What’s Making Vegans

This is another post based on my 2016 survey of NZ Vegans, and as such applies to NZ specifically. I will briefly touch on this point in my survey report (coming soon!) but wish to expand on it in more detail here as I think it’s an interesting point of discussion.

One of the questions asked in my survey was “What was the most important reason you became vegan?”. The most common answers were Animal Rights (67.2%), The Environment (13.8%), and Health (14%). The interesting part though is how these motivators are changing over time.

As you can see, up until a few years ago, only 8% of vegans were becoming vegan for primarily environmental reasons. However, over the past few years, this proportion has more than doubled, such that 20% of people who became vegan in the past year did so for primarily environmental reasons. This is quite a large upwards trend, and who knows where it will level out.

So why do I think this is important enough to write a blog post about it? Because peoples attitudes are changing! For a long time, vegan activism has focused on the three-pillar “Animals, Environment, and Health” approach – and one of the pillars seems to be taking on much more weight.

My opinion is that there has been a huge increase of media attention in the more recent years on the role animal agriculture has in climate change, and it really seems that this is an effective message in driving people towards veganism. As successful advocates for veganism, we need to look at data such as this, ask ourselves “what do people respond to?”, and push that message to them. Do we ignore the animal rights or health messages? No, not at all. Animal rights is still the driving force behind movement to veganism, and deserves the most of our attention, but lets afford the environmental argument it’s due effort, and adjust our behaviours accordingly.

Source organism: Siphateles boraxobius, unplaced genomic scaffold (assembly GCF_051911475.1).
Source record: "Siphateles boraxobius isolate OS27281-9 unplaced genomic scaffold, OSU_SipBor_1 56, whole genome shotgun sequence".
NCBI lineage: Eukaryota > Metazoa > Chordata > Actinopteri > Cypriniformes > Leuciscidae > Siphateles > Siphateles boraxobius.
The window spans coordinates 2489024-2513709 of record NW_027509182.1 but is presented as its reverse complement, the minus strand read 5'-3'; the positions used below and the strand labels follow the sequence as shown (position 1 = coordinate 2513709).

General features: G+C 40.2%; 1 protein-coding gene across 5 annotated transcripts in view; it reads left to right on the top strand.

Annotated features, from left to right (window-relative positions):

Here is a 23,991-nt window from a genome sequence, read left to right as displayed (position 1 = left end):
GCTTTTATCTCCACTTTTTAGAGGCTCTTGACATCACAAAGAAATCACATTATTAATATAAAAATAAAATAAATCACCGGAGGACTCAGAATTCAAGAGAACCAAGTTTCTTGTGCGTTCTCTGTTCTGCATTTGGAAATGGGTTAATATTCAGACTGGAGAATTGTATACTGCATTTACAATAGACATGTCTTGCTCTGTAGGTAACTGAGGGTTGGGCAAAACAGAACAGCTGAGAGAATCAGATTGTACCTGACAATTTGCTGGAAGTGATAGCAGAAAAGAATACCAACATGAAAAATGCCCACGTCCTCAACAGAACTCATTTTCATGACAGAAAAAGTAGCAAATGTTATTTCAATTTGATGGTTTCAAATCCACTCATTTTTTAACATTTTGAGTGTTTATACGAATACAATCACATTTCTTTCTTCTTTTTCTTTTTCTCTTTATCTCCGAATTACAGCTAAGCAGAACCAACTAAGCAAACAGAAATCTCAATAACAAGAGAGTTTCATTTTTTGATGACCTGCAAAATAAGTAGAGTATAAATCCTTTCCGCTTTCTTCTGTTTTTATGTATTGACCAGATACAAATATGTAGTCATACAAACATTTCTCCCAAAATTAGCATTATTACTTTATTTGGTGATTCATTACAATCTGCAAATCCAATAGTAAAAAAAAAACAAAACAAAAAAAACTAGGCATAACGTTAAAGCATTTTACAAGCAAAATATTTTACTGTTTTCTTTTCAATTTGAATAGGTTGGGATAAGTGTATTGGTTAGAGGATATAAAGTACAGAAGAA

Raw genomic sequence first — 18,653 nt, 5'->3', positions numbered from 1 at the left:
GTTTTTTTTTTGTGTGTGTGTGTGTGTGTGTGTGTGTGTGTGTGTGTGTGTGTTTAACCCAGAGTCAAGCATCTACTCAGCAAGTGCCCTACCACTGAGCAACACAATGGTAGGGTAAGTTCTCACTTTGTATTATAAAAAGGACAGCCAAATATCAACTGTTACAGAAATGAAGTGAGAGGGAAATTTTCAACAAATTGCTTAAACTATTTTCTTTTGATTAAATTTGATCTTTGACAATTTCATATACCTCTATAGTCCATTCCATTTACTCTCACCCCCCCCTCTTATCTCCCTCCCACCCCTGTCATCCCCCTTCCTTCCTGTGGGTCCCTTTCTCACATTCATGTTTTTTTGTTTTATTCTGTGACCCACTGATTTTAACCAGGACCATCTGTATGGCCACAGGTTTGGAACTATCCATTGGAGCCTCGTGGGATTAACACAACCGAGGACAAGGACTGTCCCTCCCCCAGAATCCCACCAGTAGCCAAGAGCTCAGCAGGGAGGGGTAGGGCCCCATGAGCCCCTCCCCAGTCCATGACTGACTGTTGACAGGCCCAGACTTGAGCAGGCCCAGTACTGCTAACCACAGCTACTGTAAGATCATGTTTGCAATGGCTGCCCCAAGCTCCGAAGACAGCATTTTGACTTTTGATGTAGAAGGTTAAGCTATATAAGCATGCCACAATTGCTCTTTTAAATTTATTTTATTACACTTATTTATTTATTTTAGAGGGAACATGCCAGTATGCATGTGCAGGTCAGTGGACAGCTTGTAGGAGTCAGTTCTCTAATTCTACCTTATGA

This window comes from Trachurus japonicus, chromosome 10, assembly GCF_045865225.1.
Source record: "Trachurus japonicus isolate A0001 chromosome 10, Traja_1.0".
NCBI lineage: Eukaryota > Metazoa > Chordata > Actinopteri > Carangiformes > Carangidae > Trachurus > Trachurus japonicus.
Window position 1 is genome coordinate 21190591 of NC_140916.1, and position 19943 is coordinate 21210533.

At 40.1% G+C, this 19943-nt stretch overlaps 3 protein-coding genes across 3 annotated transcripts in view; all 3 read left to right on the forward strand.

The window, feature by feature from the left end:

And if you’re here thinking “But what about the animals!? It’s the ethics of animal exploitation I want to focus on!” fear not, 80% of those who become vegan for mainly environmental reasons still also factor animal rights into their decision. Of that 20% who didn’t factor animal rights into their initial decision to become vegan, 70% of them now claim animal rights as one of the reasons they stay vegan.

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